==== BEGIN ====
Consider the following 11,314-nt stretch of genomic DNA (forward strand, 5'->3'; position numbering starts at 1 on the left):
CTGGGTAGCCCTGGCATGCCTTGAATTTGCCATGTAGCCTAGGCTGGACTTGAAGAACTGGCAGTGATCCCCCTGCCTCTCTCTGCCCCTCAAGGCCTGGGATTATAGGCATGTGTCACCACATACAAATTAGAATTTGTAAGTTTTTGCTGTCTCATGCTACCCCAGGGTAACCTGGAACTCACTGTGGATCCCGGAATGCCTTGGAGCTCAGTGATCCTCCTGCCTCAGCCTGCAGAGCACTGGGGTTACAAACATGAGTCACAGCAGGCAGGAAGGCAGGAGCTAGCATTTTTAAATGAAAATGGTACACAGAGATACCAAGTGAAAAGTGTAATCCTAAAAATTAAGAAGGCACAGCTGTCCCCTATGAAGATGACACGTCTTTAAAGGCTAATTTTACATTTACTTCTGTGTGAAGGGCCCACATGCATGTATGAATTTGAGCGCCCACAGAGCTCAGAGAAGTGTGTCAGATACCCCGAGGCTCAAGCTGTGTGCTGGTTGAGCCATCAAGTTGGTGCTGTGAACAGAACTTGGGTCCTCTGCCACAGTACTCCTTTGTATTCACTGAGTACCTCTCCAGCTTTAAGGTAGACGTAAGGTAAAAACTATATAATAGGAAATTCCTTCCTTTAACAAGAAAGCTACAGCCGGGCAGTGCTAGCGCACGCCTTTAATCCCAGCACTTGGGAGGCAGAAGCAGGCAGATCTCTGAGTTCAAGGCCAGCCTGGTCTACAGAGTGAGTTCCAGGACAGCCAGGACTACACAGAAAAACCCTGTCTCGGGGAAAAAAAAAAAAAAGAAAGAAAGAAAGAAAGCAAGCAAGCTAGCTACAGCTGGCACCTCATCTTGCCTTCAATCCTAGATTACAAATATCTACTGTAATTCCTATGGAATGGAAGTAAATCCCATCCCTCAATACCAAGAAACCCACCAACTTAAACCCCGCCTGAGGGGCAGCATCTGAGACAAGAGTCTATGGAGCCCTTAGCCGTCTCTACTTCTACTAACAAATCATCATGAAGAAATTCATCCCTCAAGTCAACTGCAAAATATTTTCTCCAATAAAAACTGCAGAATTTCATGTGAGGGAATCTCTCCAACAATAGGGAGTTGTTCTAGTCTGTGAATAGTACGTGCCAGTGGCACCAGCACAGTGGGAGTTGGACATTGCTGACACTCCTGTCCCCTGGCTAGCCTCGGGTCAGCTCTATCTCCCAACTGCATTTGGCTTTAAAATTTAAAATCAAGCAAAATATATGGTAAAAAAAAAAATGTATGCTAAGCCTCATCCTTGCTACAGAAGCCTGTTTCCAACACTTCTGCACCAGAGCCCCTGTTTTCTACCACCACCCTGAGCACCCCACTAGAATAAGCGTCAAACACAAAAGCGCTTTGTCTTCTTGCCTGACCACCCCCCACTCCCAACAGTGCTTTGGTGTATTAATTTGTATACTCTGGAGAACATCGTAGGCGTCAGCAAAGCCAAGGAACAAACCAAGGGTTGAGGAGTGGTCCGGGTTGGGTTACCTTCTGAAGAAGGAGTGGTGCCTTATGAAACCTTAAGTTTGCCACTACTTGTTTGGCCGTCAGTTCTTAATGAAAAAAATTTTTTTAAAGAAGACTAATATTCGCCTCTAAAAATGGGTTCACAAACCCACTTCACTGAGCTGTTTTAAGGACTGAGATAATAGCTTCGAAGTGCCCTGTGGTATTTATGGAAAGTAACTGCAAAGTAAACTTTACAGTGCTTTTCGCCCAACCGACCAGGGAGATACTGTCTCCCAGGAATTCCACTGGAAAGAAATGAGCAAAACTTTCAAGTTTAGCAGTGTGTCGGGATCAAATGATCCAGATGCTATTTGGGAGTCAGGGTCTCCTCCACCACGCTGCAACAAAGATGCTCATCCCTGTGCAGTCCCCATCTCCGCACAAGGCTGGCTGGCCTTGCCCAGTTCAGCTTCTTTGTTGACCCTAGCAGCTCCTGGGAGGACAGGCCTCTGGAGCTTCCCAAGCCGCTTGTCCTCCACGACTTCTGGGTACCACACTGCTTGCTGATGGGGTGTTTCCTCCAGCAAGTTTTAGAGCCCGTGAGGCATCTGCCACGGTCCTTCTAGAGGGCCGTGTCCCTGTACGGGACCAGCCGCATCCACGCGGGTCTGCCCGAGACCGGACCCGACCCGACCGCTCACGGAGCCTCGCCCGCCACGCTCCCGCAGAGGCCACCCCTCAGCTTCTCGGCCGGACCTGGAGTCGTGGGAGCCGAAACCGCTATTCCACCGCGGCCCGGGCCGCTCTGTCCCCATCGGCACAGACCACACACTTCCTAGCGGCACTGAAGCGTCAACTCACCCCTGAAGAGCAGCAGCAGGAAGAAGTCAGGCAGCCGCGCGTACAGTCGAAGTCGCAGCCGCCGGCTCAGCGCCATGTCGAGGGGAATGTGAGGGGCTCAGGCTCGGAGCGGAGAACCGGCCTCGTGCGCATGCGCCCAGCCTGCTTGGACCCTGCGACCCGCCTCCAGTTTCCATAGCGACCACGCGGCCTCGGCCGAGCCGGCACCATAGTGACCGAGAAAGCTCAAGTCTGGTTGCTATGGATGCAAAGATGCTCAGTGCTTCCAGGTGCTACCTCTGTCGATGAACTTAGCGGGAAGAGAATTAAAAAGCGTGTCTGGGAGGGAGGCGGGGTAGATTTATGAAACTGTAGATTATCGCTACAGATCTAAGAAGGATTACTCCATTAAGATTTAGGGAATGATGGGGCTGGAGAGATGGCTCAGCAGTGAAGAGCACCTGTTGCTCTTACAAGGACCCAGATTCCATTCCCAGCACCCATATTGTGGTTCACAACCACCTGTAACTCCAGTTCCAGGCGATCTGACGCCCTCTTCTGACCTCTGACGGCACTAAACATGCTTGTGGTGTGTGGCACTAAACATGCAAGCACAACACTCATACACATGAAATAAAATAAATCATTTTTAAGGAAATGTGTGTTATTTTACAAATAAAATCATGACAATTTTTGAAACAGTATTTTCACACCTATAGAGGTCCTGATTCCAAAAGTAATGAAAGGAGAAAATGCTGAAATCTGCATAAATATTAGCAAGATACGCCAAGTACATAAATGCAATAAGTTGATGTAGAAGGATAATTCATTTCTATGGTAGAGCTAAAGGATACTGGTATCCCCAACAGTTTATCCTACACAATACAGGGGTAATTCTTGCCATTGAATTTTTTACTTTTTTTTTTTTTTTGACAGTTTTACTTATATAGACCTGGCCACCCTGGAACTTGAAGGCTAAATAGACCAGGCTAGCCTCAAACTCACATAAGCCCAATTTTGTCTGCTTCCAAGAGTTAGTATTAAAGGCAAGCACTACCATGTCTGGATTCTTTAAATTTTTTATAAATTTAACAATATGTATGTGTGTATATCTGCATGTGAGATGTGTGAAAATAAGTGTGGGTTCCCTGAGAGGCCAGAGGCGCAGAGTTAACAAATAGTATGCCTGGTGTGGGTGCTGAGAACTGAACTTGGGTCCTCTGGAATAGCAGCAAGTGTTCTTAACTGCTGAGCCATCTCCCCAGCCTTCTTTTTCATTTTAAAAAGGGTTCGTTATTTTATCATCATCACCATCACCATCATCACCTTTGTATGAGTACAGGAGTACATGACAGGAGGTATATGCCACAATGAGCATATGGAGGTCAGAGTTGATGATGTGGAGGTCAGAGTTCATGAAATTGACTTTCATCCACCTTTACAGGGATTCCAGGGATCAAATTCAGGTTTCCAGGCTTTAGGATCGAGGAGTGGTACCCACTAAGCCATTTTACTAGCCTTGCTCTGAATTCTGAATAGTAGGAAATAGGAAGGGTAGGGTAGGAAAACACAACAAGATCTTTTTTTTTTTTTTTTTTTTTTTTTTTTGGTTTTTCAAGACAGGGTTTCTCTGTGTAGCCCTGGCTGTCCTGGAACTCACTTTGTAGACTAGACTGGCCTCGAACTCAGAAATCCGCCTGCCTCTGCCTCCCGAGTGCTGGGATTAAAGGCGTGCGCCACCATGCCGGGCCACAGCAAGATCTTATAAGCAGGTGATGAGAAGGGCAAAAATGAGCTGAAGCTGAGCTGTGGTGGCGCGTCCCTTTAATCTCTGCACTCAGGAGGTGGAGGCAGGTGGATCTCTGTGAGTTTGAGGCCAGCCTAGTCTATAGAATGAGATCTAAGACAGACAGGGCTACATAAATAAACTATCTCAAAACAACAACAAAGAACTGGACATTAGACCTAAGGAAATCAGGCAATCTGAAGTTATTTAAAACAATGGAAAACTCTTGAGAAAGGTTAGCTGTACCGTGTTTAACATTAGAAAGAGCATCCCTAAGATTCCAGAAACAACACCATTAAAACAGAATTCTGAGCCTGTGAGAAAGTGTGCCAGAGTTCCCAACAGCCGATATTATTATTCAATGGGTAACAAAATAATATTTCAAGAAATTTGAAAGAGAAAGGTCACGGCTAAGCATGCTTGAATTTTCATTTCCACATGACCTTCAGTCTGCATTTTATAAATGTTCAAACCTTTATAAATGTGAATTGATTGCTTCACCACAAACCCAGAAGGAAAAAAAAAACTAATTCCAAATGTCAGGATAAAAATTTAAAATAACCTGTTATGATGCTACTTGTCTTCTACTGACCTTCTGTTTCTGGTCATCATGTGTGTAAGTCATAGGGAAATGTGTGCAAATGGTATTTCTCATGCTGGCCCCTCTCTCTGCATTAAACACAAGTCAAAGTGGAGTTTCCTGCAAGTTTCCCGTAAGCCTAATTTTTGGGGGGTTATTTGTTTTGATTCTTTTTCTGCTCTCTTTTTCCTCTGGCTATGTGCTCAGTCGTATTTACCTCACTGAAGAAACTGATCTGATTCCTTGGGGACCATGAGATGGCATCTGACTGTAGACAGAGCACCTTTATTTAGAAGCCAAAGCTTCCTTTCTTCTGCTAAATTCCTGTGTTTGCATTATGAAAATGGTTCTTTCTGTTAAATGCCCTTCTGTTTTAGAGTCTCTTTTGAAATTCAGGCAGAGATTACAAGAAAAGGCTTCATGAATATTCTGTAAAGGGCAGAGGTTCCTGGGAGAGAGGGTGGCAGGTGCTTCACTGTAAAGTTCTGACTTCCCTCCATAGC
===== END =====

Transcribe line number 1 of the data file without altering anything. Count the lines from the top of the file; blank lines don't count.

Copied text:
Consider the following 11,314-nt stretch of genomic DNA (forward strand, 5'->3'; position numbering starts at 1 on the left):